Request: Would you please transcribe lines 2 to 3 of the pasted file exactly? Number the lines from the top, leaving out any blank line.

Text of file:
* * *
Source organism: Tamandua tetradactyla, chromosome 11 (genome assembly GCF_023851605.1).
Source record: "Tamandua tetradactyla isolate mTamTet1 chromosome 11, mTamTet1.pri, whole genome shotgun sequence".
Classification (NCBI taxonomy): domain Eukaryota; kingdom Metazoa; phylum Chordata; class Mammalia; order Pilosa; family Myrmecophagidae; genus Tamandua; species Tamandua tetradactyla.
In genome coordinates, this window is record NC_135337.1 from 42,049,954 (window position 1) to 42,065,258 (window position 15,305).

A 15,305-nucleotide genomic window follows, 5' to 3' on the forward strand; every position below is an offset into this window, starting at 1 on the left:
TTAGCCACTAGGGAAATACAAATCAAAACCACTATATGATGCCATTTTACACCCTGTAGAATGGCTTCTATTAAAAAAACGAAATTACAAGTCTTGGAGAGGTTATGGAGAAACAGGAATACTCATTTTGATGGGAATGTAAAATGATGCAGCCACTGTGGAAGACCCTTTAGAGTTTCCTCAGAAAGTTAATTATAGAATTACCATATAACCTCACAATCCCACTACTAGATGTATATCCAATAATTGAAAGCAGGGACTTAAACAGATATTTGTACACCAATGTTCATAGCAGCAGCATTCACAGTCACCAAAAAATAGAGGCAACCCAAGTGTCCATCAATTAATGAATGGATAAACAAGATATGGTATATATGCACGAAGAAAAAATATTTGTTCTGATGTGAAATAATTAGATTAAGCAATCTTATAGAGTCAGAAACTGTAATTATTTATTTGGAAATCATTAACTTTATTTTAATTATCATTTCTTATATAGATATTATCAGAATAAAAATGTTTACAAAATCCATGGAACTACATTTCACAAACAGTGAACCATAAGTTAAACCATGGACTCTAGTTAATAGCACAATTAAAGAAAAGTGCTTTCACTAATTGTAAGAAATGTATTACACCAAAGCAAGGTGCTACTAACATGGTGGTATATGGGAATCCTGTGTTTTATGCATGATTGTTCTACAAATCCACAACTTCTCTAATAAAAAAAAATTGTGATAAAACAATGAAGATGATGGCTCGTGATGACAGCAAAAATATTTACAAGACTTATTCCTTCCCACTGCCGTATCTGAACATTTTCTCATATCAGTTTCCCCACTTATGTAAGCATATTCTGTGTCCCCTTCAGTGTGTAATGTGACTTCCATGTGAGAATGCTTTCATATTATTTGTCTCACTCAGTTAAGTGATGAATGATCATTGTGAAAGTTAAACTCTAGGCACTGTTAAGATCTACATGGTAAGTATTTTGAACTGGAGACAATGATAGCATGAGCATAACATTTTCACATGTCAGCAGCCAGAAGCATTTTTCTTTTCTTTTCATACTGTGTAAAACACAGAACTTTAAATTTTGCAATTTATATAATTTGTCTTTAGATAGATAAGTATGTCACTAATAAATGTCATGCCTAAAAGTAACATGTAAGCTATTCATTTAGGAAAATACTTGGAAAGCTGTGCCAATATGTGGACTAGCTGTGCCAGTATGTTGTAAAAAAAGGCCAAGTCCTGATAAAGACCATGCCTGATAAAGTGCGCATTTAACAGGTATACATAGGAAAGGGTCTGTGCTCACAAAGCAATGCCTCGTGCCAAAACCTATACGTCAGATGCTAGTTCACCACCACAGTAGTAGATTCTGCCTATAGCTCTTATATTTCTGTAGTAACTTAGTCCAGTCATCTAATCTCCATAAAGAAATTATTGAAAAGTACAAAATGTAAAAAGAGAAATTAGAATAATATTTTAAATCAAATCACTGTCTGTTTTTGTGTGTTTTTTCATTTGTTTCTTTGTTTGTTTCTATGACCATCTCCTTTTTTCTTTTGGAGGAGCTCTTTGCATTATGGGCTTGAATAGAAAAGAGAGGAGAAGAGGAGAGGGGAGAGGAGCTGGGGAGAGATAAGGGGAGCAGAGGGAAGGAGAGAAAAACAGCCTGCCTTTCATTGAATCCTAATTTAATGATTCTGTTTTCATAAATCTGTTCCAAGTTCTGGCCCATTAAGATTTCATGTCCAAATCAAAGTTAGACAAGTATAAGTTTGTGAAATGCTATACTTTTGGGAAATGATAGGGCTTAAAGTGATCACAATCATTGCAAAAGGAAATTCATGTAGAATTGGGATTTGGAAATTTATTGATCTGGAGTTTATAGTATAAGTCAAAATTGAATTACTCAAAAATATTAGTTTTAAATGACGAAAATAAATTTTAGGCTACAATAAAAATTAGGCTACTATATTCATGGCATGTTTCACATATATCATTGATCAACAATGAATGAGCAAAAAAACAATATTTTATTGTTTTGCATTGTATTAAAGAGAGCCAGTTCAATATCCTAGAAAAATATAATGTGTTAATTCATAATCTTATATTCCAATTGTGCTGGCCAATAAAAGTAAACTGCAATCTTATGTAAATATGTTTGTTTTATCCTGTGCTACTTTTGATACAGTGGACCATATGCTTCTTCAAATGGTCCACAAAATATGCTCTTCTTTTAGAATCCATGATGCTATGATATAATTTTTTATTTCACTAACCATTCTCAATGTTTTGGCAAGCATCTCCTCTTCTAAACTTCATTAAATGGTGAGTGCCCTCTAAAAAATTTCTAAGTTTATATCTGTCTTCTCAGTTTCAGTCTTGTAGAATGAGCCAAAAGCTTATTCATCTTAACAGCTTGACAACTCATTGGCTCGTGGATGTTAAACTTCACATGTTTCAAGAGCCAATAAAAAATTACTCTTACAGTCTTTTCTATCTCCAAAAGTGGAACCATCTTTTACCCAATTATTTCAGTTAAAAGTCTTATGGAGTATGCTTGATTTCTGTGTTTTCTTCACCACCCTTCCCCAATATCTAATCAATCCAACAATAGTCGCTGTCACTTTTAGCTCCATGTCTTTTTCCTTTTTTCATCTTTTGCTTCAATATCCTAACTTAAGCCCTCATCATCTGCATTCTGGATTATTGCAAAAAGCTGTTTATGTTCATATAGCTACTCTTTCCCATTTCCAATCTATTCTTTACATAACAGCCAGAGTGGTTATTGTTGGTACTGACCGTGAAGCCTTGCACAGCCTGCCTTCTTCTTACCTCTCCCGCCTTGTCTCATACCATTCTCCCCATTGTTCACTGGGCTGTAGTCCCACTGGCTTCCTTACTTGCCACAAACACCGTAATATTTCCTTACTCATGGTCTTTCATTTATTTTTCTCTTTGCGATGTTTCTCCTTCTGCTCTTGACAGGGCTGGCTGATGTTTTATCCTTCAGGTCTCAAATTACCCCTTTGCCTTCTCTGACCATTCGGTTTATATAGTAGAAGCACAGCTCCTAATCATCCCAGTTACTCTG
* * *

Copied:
Source record: "Tamandua tetradactyla isolate mTamTet1 chromosome 11, mTamTet1.pri, whole genome shotgun sequence".
Classification (NCBI taxonomy): domain Eukaryota; kingdom Metazoa; phylum Chordata; class Mammalia; order Pilosa; family Myrmecophagidae; genus Tamandua; species Tamandua tetradactyla.